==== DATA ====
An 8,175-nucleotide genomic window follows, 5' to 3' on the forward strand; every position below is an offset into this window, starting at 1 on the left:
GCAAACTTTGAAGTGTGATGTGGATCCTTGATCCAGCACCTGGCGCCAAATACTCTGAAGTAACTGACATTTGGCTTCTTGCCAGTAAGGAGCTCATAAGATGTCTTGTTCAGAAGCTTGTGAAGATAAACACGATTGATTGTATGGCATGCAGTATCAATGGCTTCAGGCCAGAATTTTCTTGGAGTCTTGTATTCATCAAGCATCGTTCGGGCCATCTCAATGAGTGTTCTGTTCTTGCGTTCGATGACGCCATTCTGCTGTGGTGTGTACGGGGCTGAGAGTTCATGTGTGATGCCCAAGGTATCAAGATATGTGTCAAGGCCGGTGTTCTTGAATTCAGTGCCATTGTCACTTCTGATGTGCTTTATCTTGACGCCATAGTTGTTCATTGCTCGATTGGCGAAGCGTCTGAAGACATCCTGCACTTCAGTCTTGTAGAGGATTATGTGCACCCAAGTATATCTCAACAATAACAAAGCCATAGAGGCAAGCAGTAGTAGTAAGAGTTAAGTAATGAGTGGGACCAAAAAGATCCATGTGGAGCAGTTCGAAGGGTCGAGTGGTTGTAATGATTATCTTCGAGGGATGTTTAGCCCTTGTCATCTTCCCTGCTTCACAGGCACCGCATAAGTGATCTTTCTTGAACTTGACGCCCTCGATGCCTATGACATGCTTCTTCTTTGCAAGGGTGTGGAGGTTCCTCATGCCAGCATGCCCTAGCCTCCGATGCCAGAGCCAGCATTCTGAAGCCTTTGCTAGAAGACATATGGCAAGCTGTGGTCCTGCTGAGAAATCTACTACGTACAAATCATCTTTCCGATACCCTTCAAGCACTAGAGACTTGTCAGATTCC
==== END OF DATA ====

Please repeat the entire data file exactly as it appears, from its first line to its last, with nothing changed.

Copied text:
An 8,175-nucleotide genomic window follows, 5' to 3' on the forward strand; every position below is an offset into this window, starting at 1 on the left:
GCAAACTTTGAAGTGTGATGTGGATCCTTGATCCAGCACCTGGCGCCAAATACTCTGAAGTAACTGACATTTGGCTTCTTGCCAGTAAGGAGCTCATAAGATGTCTTGTTCAGAAGCTTGTGAAGATAAACACGATTGATTGTATGGCATGCAGTATCAATGGCTTCAGGCCAGAATTTTCTTGGAGTCTTGTATTCATCAAGCATCGTTCGGGCCATCTCAATGAGTGTTCTGTTCTTGCGTTCGATGACGCCATTCTGCTGTGGTGTGTACGGGGCTGAGAGTTCATGTGTGATGCCCAAGGTATCAAGATATGTGTCAAGGCCGGTGTTCTTGAATTCAGTGCCATTGTCACTTCTGATGTGCTTTATCTTGACGCCATAGTTGTTCATTGCTCGATTGGCGAAGCGTCTGAAGACATCCTGCACTTCAGTCTTGTAGAGGATTATGTGCACCCAAGTATATCTCAACAATAACAAAGCCATAGAGGCAAGCAGTAGTAGTAAGAGTTAAGTAATGAGTGGGACCAAAAAGATCCATGTGGAGCAGTTCGAAGGGTCGAGTGGTTGTAATGATTATCTTCGAGGGATGTTTAGCCCTTGTCATCTTCCCTGCTTCACAGGCACCGCATAAGTGATCTTTCTTGAACTTGACGCCCTCGATGCCTATGACATGCTTCTTCTTTGCAAGGGTGTGGAGGTTCCTCATGCCAGCATGCCCTAGCCTCCGATGCCAGAGCCAGCATTCTGAAGCCTTTGCTAGAAGACATATGGCAAGCTGTGGTCCTGCTGAGAAATCTACTACGTACAAATCATCTTTCCGATACCCTTCAAGCACTAGAGACTTGTCAGATTCC